You may wear a spot of green this St. Patrick's Day regardless of whether or not you're Irish, or even know what the day is all about.
We'll do you a solid and get to the bottom of the keg, so you can impress one and all with your knowledge of this most glorious of holidays.
The Saint, the Clover and the colour green
Celebrated internationally from Ireland, the United States, and Australia, even all the way over to Russia, St. Patrick's Day commemorates Ireland's national apostle, St. Patrick. The 17th of March marks the anniversary of his death and is a day that has been observed by the Irish for over a thousand years. Apart from the Irish native clover, or shamrock, being significant on this day (it's believed that St. Patrick used the three leaf clover as a symbol of the Holy Trinity), these are the only bits of fact associated with St. Patrick on this commemorative day.
Green foods, beer and clothing had no association with the occasion and were introduced much later when St. Patrick's Day officially became a celebration of all things Irish. That means shamrocks, leprechauns, gold, and jolly good cheer, not to mention the colour green. After all, Ireland has its "emerald Isle" nickname to live up to, and the legend has it that wearing green makes one invisible to leprechauns who would otherwise pinch you if they saw you; Irish folktales see leprechauns as "cranky souls" who protect their gold with countless trickery schemes while we may see them as cheery little lads with a pot of gold at the end of a rainbow.
Throughout cosmopolitan cities such as Dublin, New York and Montreal, annual parades take place with hundreds of thousands of revellers donning green and clover shaved novelties, rivers being turned green (random fact: Chicago uses over 15kg of green dye to turn its river into a green hue for several hours) and thousands of litres of Irish getting downed.
From a Religious Day to a Feast Day
Traditionally a religious day of celebration revered by Roman Catholics, Irish laws actually forbade the opening of pubs on March 17 all the way up to the 1970s, and it was another several years before it officially became a celebratory day of the Irish culture.
Now a multi-day affair with parades, concerts and millions of participants in the Dublin festival alone, St. Patrick's Day is far from being the religious occasion it once was. No feast day is complete without an actual spread of food, and the most traditional of St. Patrick's Day meals is not actually green, but a serving of Irish bacon and cabbage. In America, though, the bacon is substituted for corned beef, as the initial Irish immigrants had to use cheaper cuts of meat to save money, and it soon became a tradition for Irish Americans.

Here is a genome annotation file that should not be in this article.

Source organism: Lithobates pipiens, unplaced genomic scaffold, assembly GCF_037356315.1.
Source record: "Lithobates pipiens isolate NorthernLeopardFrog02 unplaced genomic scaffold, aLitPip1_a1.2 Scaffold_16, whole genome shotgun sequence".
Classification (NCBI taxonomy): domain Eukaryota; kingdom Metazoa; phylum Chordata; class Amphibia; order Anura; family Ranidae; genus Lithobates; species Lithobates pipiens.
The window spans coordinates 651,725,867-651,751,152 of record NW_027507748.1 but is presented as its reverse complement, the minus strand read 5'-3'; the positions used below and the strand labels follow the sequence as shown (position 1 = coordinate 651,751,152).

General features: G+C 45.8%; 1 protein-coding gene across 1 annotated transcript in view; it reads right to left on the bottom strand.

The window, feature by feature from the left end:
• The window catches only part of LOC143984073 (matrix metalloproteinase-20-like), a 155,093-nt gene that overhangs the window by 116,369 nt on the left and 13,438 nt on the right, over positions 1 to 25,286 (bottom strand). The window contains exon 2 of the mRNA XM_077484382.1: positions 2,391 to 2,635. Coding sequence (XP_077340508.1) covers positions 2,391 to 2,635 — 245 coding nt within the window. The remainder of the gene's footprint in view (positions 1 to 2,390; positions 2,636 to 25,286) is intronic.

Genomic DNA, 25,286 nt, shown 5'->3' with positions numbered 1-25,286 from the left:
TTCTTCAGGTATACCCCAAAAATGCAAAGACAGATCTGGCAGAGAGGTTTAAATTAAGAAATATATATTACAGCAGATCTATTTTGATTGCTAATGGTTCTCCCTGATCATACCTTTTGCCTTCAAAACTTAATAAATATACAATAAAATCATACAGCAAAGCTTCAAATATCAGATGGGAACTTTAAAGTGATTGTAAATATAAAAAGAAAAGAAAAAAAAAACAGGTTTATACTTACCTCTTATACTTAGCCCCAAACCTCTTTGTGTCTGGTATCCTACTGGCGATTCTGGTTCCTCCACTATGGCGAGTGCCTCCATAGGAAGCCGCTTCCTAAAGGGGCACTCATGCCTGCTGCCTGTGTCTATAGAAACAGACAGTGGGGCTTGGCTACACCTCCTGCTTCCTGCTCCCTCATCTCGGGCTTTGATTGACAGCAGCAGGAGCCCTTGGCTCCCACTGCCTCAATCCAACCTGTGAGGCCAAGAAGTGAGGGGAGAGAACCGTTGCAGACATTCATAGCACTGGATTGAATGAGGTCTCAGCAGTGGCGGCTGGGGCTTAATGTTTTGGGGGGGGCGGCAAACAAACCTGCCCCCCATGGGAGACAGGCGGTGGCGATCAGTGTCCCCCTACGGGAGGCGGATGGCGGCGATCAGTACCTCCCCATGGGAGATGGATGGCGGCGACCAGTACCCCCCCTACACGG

Accompanying this would be copious amounts of boiled, mashed, fried or baked potatoes - think colcannon, a dish of mashed potatoes with kale (before kale was too cool); coddle, which sees layers of pork sausage and bacon mingling with more potatoes and onions and boxty, an Irish potato pancake. There is also the iconic Irish soda bread, made with a pinch of bicarbonate of soda for leavening and marked traditionally with an "X" on the top to help to ward off evil spirits.
There there's the beer. Oh the plethora of beer! St. Patrick's Day is normally the one day during the Lenten season when restrictions on eating certain food items and drinking alcohol are lifted. Around 13 million pints of Guinness and well over 1% of the world's beer are consumed on the day, according to IBISWorld.com, which is no easy feat. Whether it's ale, lager, stout or porter, all beer is welcome on this day.
Where will we be going?
There is no shortage of beer establishments to choose from, but the biggest event specifically for St. Patrick's day (even endorsed by the St Patricks Society of HK) is the Irish Village being setup at Cyberport tomorrow at 6pm.
Yes we know... it's in Cyberport... but its outdoors, spacious, and relatively peaceful. See you there!